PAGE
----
I hear her cries,
But I do not try
To help her out of all her lies.
Too many times
She called for me
To hear her story,
To hear her mourn for free.
Once she never in her life,
Asked if I was okay with all my strife.
I was the friend that cared too much.
I was the one that got burned yet I never threw a punch.
She came to me and cried so she could be free,
Leaving me so frantic, in addition, not at ease.
Take your comic self from here,
Take it somewhere where you will be heard.
You’ll get your attention,
You’ll get your applause,
But it will be from those that won’t glance at all.
Feel my words and feel them now,
I am clear and I’ll throw you in a lough.
I have purity and I have friends,
That are there for me right through to a crowd.
I do not scare because I do not wear or tear those that are here and actually care.
Think for once if you dare, to come again and do not share.
That’s your game all f*cking day,
If you think, you’ll actually pay before you go on and neigh neigh neigh.
I leave in peace and leave for good.
Do not follow, for if you should,
The table will not have a seat for you and your crook.
Analysis of the Poem
The writer in this poem is in a position to have to repeatedly listen to someone’s complaints, both real and lies. She has come to a point where she is no longer able to tolerate this, one being the complainer never asks the writer how they are doing, two being the complainer continues and the writer feels it never ends.
The writer became strong enough that she was able to tell the complainer to walk away, never to return, and this freed the writer from having to listen to all the complaints. The writer feels the complainer will never find someone who will listen, yet not as intently as the writer did; the writer leaves the complainer for good.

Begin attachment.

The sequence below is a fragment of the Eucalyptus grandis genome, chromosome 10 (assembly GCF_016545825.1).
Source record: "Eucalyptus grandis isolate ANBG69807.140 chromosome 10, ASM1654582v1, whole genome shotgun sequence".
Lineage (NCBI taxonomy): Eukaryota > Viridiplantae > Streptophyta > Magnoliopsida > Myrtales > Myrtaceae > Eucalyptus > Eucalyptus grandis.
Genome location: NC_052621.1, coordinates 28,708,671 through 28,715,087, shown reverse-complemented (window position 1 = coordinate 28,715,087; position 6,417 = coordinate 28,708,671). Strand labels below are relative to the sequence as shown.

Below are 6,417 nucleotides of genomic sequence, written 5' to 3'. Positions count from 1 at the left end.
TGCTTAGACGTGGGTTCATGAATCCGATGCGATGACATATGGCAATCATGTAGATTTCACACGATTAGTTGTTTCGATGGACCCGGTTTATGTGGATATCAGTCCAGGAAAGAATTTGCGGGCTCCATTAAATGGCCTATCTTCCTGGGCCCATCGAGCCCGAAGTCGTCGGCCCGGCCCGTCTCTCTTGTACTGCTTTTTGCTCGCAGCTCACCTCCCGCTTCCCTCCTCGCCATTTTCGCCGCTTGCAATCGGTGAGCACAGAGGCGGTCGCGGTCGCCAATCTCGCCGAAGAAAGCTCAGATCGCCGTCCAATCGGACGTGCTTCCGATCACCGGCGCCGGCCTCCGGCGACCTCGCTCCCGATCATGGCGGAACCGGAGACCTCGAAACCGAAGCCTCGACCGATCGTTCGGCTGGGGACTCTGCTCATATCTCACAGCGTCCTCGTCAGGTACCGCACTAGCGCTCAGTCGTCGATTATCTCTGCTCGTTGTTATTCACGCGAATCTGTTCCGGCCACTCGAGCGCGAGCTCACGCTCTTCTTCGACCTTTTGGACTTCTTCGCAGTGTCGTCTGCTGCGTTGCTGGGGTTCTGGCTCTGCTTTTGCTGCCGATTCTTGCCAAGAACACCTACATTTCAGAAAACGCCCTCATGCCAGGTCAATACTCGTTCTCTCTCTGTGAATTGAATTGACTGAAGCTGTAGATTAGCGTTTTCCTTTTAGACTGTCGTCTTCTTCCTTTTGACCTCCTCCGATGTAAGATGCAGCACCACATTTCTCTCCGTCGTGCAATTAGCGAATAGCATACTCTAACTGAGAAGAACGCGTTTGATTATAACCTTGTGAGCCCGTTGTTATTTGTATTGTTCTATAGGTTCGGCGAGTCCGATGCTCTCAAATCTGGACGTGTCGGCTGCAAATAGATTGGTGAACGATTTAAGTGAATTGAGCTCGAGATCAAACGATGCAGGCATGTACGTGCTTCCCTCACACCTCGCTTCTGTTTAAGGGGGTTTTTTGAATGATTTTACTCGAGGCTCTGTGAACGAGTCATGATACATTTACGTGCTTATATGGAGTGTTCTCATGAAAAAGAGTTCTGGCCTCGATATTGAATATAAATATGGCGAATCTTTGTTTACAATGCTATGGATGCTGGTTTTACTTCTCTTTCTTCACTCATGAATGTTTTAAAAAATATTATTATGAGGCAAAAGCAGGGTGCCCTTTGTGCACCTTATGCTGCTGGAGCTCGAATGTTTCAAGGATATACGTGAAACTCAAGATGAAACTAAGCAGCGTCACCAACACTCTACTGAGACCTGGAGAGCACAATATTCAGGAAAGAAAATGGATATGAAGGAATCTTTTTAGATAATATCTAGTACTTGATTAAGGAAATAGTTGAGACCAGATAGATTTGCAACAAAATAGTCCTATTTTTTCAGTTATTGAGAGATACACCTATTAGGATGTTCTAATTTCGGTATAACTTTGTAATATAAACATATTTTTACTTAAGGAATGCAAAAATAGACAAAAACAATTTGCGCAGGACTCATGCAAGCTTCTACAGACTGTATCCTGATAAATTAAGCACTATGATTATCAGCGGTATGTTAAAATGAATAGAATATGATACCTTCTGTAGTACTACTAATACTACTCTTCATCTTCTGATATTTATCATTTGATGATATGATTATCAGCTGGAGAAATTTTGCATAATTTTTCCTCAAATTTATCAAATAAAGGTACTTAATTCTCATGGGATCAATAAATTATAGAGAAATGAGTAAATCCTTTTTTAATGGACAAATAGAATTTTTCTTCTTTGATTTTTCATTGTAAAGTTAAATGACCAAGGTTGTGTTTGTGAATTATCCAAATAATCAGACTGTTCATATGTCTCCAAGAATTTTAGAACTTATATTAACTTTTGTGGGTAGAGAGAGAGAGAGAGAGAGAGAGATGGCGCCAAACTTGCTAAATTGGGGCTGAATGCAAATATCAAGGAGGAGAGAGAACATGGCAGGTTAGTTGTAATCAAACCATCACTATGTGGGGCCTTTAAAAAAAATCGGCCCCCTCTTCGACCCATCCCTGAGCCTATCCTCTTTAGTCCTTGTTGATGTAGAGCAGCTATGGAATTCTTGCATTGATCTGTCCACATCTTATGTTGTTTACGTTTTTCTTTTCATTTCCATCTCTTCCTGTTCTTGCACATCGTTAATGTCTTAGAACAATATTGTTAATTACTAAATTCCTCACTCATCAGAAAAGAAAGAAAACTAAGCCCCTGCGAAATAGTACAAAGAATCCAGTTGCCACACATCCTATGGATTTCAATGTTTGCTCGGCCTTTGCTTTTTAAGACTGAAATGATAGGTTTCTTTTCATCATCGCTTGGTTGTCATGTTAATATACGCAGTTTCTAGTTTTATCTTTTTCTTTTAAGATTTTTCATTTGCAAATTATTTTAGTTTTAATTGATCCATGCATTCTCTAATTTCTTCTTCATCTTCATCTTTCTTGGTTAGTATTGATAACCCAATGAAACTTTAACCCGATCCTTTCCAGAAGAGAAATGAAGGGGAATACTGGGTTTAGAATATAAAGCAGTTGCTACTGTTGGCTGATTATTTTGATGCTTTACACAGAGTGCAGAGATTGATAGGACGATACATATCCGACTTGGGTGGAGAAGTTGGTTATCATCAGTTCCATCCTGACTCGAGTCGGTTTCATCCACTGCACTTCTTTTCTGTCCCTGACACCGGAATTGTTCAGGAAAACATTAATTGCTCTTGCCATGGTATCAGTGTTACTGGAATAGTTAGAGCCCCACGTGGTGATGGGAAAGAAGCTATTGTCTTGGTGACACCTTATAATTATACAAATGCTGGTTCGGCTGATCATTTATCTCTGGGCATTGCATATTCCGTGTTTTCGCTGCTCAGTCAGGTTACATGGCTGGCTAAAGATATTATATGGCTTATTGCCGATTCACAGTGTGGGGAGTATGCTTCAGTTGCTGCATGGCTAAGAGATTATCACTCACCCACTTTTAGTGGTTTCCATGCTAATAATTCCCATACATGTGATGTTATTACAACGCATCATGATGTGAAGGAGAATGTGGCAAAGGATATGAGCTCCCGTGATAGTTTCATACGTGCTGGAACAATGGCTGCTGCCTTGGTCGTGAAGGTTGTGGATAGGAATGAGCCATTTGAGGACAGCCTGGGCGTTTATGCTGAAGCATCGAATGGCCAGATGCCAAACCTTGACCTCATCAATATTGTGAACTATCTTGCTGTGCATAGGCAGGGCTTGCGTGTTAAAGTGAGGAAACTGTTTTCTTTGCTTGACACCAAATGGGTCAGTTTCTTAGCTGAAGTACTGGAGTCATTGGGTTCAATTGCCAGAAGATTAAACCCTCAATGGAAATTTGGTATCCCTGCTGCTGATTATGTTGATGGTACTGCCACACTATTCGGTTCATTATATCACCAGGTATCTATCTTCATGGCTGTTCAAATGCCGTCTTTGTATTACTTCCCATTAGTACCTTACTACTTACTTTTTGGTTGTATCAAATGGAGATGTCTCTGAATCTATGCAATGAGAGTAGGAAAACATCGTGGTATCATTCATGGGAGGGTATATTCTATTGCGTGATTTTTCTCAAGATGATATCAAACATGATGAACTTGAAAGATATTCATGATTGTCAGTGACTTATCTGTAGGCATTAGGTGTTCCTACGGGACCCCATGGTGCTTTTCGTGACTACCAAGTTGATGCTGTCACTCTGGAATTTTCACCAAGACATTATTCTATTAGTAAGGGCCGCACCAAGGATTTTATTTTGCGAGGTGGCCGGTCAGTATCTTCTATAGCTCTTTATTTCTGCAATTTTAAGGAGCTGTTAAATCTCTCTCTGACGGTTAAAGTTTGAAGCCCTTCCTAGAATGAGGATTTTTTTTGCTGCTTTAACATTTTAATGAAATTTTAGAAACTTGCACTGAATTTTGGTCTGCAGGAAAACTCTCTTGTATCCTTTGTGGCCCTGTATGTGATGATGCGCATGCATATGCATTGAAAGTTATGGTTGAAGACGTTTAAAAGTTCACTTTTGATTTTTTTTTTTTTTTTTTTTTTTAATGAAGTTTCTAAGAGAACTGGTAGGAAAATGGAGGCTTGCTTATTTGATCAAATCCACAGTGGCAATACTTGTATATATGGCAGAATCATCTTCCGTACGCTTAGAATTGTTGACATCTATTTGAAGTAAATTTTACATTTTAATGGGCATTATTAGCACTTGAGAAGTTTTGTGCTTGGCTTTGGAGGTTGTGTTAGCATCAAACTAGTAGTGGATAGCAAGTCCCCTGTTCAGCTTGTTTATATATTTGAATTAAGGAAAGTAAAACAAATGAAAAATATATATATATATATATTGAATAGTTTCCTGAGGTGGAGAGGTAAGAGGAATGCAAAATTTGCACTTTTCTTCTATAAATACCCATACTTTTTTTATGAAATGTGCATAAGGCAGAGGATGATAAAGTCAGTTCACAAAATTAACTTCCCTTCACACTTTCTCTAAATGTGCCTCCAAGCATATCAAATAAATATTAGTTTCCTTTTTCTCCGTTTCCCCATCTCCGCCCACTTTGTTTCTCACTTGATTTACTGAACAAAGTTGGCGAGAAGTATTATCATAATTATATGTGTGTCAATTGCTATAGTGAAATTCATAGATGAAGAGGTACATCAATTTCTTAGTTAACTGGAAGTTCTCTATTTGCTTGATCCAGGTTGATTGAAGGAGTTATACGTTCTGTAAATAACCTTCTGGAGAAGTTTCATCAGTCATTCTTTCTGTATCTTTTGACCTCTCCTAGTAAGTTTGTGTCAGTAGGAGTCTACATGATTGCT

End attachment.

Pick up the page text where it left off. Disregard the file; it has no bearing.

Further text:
All this is accurately portrayed in the poem. The writer continues talking about the complainer’s possible attempts of returning to her role of complaining, and what this would do to the complainer, and vice versa, what the writer would do to the complainer. The writer calls out the complainer’s game of complaining all the time, yet in the end, the writer leaves instead.
Read Also: Leave Me Alone by Dana Sheehy
About Dana Sheehy
Dana Sheehy attended college at Cazenovia College and received her Bachelors in Science in Psychology and later attended State University in New York of Albany where she received her Masters in Science in Educational Psychology and Methodology.
She recently published a book called Beautiful Thoughts to Kindle Direct Publishing and she is publishing her second book of poems called Invaded Thoughts.
Beautiful Thoughts contains 72 poems of contemporary rhyming poems; both booths are written from the point of view of someone who is in a drug treatment facility and the content involves depression, self- pity, self- worth, seeking wisdom, seeking knowledge.
The poem is one of disillusionment. It describes how the poetic persona got dismayed in the realisation of her role in a relationship she cherished.Prof AGE.